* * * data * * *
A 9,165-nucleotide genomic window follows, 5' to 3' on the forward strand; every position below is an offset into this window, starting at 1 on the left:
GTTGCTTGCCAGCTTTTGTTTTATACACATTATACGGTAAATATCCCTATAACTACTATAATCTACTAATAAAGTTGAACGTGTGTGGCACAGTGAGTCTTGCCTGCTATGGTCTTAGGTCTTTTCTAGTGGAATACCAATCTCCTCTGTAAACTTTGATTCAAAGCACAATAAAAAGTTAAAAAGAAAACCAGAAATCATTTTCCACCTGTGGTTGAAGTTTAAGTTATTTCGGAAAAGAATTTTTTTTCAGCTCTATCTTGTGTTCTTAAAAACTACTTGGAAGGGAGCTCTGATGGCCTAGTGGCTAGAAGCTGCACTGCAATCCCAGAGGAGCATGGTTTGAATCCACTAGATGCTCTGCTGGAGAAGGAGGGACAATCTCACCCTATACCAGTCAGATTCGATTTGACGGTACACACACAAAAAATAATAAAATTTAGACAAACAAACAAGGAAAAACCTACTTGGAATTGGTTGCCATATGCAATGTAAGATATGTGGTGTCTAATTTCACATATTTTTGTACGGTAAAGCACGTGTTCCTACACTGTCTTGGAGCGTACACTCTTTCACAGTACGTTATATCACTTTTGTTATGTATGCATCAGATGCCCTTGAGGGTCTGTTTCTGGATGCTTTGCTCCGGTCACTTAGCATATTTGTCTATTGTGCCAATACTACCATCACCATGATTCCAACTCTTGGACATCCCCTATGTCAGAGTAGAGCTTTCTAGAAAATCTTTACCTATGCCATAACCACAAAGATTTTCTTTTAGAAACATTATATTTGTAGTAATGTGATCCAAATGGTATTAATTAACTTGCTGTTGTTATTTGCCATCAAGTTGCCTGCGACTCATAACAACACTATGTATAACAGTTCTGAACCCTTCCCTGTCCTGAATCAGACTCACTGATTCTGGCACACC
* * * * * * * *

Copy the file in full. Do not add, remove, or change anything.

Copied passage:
A 9,165-nucleotide genomic window follows, 5' to 3' on the forward strand; every position below is an offset into this window, starting at 1 on the left:
GTTGCTTGCCAGCTTTTGTTTTATACACATTATACGGTAAATATCCCTATAACTACTATAATCTACTAATAAAGTTGAACGTGTGTGGCACAGTGAGTCTTGCCTGCTATGGTCTTAGGTCTTTTCTAGTGGAATACCAATCTCCTCTGTAAACTTTGATTCAAAGCACAATAAAAAGTTAAAAAGAAAACCAGAAATCATTTTCCACCTGTGGTTGAAGTTTAAGTTATTTCGGAAAAGAATTTTTTTTCAGCTCTATCTTGTGTTCTTAAAAACTACTTGGAAGGGAGCTCTGATGGCCTAGTGGCTAGAAGCTGCACTGCAATCCCAGAGGAGCATGGTTTGAATCCACTAGATGCTCTGCTGGAGAAGGAGGGACAATCTCACCCTATACCAGTCAGATTCGATTTGACGGTACACACACAAAAAATAATAAAATTTAGACAAACAAACAAGGAAAAACCTACTTGGAATTGGTTGCCATATGCAATGTAAGATATGTGGTGTCTAATTTCACATATTTTTGTACGGTAAAGCACGTGTTCCTACACTGTCTTGGAGCGTACACTCTTTCACAGTACGTTATATCACTTTTGTTATGTATGCATCAGATGCCCTTGAGGGTCTGTTTCTGGATGCTTTGCTCCGGTCACTTAGCATATTTGTCTATTGTGCCAATACTACCATCACCATGATTCCAACTCTTGGACATCCCCTATGTCAGAGTAGAGCTTTCTAGAAAATCTTTACCTATGCCATAACCACAAAGATTTTCTTTTAGAAACATTATATTTGTAGTAATGTGATCCAAATGGTATTAATTAACTTGCTGTTGTTATTTGCCATCAAGTTGCCTGCGACTCATAACAACACTATGTATAACAGTTCTGAACCCTTCCCTGTCCTGAATCAGACTCACTGATTCTGGCACACC